2) Ranibizumab: (Lucentis) is a monoclonal antibody fragment which binds all forms of VEGF. The BRAVO Study (Ranibizumab for the treatment of macular edema following BRVO) studied the Efficacy and Safety of Ranibizumab Injection in Patients with ME Secondary to BRVO. Study showed, 55% patient receiving 0.3 mg and 61% of patients receiving 0.5 mg ranibizumab, achieved 3-line vision improvement compared with 29% in the control group. Continued PRN treatment showed stabilizing vision, although laser was added in almost 50% of patients [43] . The CRUISE Trial (Ranibizumab for the treatment of macular edema after Central Retinal Vein Occlusion Study) studied Ranibizumab for treating ME from CRVO. 392 patients with ME secondary to CRVO were randomized to 0.3 mg or 0.5 mg of ranibizumab, or sham injection. At 6 months, 46% in 0.3 mg group and 48% in 0.5 mg group, showed improvement of 3 lines vision versus 17% in the control group [44] . Recently a study concluded no notable difference in outcome between IVR and IVB when treating ME from RVO for a year in routine clinical practice. This information might be of use in uplifting treatment burden of patient in the developing nations [45] .

3) Aflibercept: Aflibercept (VEGF Trap-Eye) Intravitreal Aflibercept binds to VEGF-A, VEGF-B and placental growth factor (PIGF) and inhibits their activity with a higher affinity than ranibizumab. The VIBRANT trial evaluated efficacy of aflibercept over grid laser in patients with BRVO and ME. Patient received either Intravitreal Aflibercept (IAI) 2 mg every 4 weeks (n = 91) from baseline to week 20 or grid laser (n = 92) at baseline with single laser treatment if needed, from weeks 12 through 20. Eyes gaining ≥15 ETDRS letters from baseline at week 24 was 52.7% in the IAI group compared with 26.7% in the laser group. At week 24 Mean improvement from baseline BCVA was 17.0 ETDRS letters in IAI group and 6.9 ETDRS letters in laser group while mean reduction in CRT was 280.5 μm in IAI group and 128.0 μm in laser group. 52-week result of VIBRANT study concluded that after 6 monthly IAI, injections every 8 weeks-maintained control of ME and visual benefits through week 52. In laser group, rescue IAI given after 24 week produced solid vision improvement at week 52 [46] [47] . The COPERNICUS study and The GALILEO study both evaluated safety and efficacy of IAI in treating ME from CRVO. After one year Over 50% of treated eyes gained ≥15 ETDRS letters from baseline in both studies [48] [49] . A study Compared Efficacy of Intravitreal Aflibercept and Bevacizumab for ME due to BRVO. For 12 months patients (n = 27) received PRN IVB or (n = 25) PRN IAI with monthly follow-ups. Around 2/3 of the patients in both groups had final BCVA ≥ 20/40 and visual gains > 3 lines from baseline to month 12. Mean number of aflibercept and bevacizumab injection was 2.12 and 2.22 during period of 12-month. Both IAI and IVB were effective in reducing macular thickness and improving visual acuity [50] .

4) Pegaptanib sodium: (Macugen) is a selective antagonist binding to 165 isoforms of VEGF. For ME from CRVO Wroblewski et al. reported, double-masked phase two trial. Patients with CRVO for ≤6 months were randomly assigned (1:1:1) to injection of pegaptanib (n = 33) 1 mg and 0.3 mg, or sham (n = 32) every 6 weeks for 24 weeks. At 30 weeks eyes gaining≥15 letters among treatment groups was not significantly different. Study concluded pegaptanib appears to provide both visual and anatomical benefits in the treating ME from CRVO. Wroblewski et al. also (level II) assessed use of pegaptanib sodium for ME from BRVO. Subjects received pegaptanib 0.3 mg (n = 15) and 1 mg (n = 5) at baseline and at weeks 6 and 12 with subsequent injections at 6-week intervals up to 48 weeks. Both groups had similar outcomes from baseline to week 54 in mean BCVA (+14 ± 13 letters) and central subfield thickness (−201 ± 153 µm) [51] [52] .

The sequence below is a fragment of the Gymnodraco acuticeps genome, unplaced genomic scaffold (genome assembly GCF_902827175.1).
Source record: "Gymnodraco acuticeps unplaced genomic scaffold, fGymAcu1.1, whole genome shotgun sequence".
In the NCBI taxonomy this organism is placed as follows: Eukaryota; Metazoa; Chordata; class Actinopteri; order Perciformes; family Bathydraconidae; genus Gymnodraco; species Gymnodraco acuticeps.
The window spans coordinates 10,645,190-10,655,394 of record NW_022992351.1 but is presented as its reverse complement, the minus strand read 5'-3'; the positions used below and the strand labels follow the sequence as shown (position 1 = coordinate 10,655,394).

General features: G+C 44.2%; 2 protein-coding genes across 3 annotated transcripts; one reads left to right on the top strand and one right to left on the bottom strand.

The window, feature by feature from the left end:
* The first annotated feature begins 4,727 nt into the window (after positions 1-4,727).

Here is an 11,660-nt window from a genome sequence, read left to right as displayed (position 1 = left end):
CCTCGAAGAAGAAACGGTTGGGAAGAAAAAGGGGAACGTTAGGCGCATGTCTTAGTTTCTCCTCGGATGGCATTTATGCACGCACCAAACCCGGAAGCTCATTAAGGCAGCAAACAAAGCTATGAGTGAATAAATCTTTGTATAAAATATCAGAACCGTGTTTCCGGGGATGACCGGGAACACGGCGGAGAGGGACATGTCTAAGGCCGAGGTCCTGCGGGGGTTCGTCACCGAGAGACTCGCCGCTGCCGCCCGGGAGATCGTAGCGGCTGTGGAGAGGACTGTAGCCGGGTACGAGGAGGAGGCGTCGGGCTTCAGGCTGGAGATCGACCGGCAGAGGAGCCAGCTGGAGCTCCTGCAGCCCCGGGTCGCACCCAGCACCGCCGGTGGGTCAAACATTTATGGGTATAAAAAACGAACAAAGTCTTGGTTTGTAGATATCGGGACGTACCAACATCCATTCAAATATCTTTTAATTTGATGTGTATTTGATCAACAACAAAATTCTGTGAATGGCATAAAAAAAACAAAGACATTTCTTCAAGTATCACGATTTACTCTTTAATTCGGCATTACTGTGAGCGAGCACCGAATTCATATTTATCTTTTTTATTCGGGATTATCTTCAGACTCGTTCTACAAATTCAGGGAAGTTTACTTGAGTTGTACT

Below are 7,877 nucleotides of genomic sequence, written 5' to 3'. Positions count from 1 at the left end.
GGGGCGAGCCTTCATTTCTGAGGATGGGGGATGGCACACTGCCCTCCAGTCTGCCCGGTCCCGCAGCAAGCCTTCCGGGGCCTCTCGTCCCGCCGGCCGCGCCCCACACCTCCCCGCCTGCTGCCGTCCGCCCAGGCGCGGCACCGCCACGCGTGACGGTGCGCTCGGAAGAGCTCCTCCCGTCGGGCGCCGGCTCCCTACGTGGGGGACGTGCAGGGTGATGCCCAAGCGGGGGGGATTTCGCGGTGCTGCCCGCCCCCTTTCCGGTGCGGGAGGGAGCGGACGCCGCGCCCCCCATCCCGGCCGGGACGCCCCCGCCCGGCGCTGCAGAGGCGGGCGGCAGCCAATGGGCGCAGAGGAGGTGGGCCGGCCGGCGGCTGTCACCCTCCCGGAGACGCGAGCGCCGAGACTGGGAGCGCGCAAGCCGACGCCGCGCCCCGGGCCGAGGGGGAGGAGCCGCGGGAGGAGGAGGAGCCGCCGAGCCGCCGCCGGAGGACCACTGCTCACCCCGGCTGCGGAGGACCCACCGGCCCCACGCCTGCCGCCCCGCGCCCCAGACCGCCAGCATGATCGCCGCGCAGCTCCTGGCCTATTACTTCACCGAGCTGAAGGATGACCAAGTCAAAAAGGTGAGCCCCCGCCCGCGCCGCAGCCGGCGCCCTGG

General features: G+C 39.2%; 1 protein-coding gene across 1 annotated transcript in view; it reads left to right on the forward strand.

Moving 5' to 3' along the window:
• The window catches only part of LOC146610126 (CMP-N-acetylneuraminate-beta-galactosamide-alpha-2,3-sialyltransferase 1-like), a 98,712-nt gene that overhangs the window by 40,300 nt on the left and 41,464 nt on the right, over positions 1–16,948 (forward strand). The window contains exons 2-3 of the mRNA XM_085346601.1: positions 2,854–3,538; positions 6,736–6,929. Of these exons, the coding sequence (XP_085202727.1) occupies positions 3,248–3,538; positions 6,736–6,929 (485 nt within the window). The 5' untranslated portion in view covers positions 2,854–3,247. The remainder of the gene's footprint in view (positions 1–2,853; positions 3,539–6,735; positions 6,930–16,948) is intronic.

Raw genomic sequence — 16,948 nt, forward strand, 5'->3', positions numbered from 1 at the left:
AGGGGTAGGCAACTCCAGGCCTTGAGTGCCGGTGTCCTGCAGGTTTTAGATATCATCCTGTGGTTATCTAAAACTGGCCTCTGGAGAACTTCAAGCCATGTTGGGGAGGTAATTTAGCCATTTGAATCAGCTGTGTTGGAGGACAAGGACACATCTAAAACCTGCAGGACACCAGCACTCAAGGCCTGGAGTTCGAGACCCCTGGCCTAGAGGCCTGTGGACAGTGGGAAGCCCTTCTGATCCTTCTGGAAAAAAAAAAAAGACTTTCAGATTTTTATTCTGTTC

4. Surgical and Other Treatments

Numerous surgical methods have been attempted for treating RVO. Treatments include pars plana vitrectomy (PPV) with or without internal limiting membrane (ILM) peeling, radial optic neurotomy (RON), and laser induced chorioretinal anastomosis (LCA), tissue plasminogen activator (tPA) and arteriovenous sheathotomy. These methods supposedly relieve compression of the central retinal vein, altering the pathophysiology of RVO at the level of the lamina cribrosa (RON) or by improving blood flow and oxygenation (PPV, LCA) [53] [54] . Some studies [55] show LMWH role in the acute treatment of RVO while other study [56] shows Parnaparin to be more effective than aspirin in preventing functional worsening in RVO. Study by Hayreh [57] showed use of aspirin, other anti-platelet aggregating agents, or anticoagulants in patients with CRVO and hemi-CRVO was associated with a worse visual outcome and no credible benefit. Case reports of patients treated with clopidogrel, tPA (both intravitreal and into a vein), heparin, aspirin, LMWH, or hemodilution, have shown variable results. But none of the treatment methods has shown to prevent the vision loss from RVO and larger clinical trial allowing a guidance is required.

5. Summary

Today RVO is a prevalent disease of retinal vessels secondary to diabetic retinopathy. The main complication of retinal vein occlusion is vision loss due to macular edema. Anti-VEGF therapy is the current standard of care for treating ME due to less side effect profile than intravitreal steroids which has a higher incidence of increased intraocular pressure and cataract formation. Future awaits more effective single or combined treatments for macular edema while minimizing health care cost.

Conflicts of Interest

The authors declare no conflicts of interest.

Cite this paper

Pokharel, A. and Luan, J. (2019) Treatment Options of Macular Edema Secondary to Retinal Vein Occlusion (RVO): A Review. Open Journal of Ophthalmology, 9, 70-83. doi: 10.4236/ojoph.2019.92009.